5 Key HACCP Considerations for the Bakery Industry
Hazard Analysis and Critical Control Points – or HACCP – is the internationally-recognised food safety management system that helps foods businesses to identify, evaluate and control the hazards in their premises that pose a significant risk to food safety. Having a HACCP system in place is essential for all bakery businesses as it ensures that you’re complying with food safety law and producing bakery items that are safe for people to consume.
HACCP Considerations for Bakeries
1. HACCP is made up of 7 key principles which require bakery owners to look at what could potentially go wrong and how these problems can be prevented. The 7 principles are:
- Conduct a hazard analysis.
- Determine the Critical Control Points (CCPs).
- Establish critical limit(s).
- Establish a system to monitor control of the CCP.
- Establish the corrective action to be taken when monitoring indicates that a particular CCP is not under control.
- Establish procedures for verification to confirm that the HACCP system is working effectively.
- Establish documentation concerning all procedures and records appropriate to these principles and their application.
In summary: bakery businesses must identify the potential hazards, determine how these can be controlled and monitor the system to ensure it remains effective.
2. All hazards within the premises must be considered during the hazard analysis, right from the initial stages with your suppliers and raw ingredients through to your baking processes and the sale of the final products.
You’ll need to consider hazards from each category of contamination – physical, chemical, microbial and allergenic – including their possible sources and how they may affect your food products.
Don’t forget to include hazards from areas such as cross-contamination, cleaning products, poor personal hygiene, damaged machinery and storage rooms. All bakeries are different so there’s no comprehensive list of what should be included: the key message to remember is that anything and anyone can potentially pose a hazard to the food you produce.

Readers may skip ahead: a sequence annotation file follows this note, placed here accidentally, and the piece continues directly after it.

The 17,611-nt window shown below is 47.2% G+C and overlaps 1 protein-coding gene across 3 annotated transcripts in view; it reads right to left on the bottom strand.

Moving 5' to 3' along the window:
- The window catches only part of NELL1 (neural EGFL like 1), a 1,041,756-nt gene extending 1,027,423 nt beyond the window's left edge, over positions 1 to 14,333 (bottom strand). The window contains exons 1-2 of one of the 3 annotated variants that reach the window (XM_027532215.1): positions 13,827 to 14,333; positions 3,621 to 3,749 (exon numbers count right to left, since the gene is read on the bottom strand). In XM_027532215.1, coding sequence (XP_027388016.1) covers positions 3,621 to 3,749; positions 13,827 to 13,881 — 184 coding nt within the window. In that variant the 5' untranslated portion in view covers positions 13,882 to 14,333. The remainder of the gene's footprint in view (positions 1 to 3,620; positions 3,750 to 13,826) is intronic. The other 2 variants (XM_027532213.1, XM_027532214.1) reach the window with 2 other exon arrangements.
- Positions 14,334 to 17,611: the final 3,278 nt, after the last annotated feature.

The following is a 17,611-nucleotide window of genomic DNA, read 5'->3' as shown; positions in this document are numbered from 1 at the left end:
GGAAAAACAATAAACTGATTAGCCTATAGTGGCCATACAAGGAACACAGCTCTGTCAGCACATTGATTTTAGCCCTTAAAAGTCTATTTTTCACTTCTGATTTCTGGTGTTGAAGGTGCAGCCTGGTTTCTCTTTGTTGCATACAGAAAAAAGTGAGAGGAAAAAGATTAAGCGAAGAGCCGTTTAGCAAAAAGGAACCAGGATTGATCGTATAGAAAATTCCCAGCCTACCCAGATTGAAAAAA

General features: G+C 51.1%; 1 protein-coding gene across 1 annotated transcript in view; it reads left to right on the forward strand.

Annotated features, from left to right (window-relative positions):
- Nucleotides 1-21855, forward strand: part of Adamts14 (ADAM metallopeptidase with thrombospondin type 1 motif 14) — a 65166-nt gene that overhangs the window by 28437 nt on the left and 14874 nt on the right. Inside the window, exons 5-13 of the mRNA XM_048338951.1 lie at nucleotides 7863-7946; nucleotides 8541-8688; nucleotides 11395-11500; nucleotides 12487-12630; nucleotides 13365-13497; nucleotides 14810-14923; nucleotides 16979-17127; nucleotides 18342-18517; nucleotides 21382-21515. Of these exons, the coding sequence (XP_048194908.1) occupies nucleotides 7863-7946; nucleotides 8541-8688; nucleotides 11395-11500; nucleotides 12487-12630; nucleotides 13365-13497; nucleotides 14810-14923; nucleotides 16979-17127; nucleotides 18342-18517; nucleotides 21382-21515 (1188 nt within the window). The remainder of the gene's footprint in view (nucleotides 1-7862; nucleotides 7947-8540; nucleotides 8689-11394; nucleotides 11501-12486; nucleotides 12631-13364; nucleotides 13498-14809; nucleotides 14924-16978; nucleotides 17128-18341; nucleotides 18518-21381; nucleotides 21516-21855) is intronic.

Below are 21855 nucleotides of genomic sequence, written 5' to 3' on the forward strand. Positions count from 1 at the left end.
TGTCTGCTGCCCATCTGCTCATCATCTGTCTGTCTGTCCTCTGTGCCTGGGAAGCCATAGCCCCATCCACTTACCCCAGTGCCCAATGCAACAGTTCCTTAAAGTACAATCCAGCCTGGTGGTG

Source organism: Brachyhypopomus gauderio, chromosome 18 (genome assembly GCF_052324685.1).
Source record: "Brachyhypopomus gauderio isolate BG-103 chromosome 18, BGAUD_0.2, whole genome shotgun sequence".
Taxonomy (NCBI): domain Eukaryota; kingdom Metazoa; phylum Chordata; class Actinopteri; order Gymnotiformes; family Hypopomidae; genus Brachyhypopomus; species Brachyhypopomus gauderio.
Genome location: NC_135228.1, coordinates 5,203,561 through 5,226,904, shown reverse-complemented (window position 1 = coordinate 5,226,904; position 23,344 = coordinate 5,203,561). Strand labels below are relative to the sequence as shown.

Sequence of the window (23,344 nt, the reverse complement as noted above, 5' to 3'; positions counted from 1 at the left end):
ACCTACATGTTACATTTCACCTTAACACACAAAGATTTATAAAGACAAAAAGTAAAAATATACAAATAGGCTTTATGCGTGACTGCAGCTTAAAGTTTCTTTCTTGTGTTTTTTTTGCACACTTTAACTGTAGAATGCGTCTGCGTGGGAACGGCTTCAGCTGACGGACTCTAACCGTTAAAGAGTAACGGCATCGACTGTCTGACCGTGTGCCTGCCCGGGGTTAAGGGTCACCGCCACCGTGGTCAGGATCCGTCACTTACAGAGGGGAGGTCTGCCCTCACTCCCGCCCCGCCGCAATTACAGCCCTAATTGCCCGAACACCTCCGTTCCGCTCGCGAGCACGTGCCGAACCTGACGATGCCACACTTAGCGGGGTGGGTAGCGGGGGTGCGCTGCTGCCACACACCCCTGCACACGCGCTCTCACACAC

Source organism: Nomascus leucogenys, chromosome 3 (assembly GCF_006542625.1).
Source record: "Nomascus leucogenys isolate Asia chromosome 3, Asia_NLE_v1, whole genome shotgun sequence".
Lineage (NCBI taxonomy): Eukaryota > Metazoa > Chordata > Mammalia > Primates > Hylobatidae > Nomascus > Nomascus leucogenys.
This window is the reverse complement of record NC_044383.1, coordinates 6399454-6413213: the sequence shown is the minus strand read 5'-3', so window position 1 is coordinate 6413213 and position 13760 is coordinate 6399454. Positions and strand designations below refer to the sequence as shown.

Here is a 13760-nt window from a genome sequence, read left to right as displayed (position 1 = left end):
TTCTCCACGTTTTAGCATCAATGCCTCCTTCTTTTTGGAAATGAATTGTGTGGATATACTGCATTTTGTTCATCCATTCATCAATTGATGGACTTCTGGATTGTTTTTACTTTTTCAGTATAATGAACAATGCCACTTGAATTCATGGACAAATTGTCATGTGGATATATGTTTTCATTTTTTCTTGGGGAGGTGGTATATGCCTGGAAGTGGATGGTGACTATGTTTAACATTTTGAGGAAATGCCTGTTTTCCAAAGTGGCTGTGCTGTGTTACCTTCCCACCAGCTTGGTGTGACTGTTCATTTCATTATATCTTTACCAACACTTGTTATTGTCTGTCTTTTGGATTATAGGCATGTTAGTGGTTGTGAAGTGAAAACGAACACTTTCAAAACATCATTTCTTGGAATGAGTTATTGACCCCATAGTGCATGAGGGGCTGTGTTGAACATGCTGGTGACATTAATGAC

3. Your business must have certain ‘prerequisites’ in place before implementing HACCP. By law, everyone that works in a food business (including bakeries) must be trained in food hygiene. This training should teach you about the essentials of food safety, including good personal hygiene practices, safe cooking and storage temperatures, how to avoid cross-contamination, waste disposal, pest prevention and effective cleaning.
In terms of HACCP, these essential food safety measures are known as ‘prerequisites’ and your business must apply them in order for the HACCP system to be effective.
If your bakery does not follow the basics of food hygiene and safety then the HACCP system is likely to fail and the hazards to food will not be adequately controlled.
4. Some hazards are more significant than others and these are the ones that you’re aiming to control with your HACCP system. These significant hazards are the ones which would cause serious contamination to a food product if they’re not controlled and, in terms of HACCP, are known as ‘critical control points’.
For example, a stage in the food production process where allergens may contaminate another bakery product, or a point where bakery machinery may leak oil into the food.
You should first consider whether the identified hazards can be controlled using the basics of food hygiene (the prerequisites). If they can’t then they become critical control points and part of the HACCP system.
5. You must have a plan in place to deal with contaminated bakery products. Even if you have control measures in place and have carefully considered the critical control points, accidents happen and sometimes you may end up with food that has been contaminated. In these situations you must have corrective action procedures in place to prevent contaminated food from reaching your customers.
The aim of corrective action is to deal with the problem immediately, make the product safe and prevent potentially harmful products from being used or sold.
For example, diverting the affected ingredient for use in another product (such as if the gluten-free flour becomes contaminated with gluten-containing flour, it could still be used in other bakery items), destroying the product (if it contains harmful cleaning substances) or recalling a product from sale (if the item is found to contain a foreign object and may harm the consumer if eaten).
HACCP can be a complicated system to implement so if you’re the owner or operator of a bakery business it’s essential that you understand the key principles and how these apply to your premises. The Food Standards Agency’s ‘Safer Food, Better Business’ pack is free to download and can help you get to grips with the basics of HACCP.
Alternatively, we offer specific online courses in Level 2 and Level 3 HACCP which provide you with guidance on each stage of the HACCP planning and implementation processes.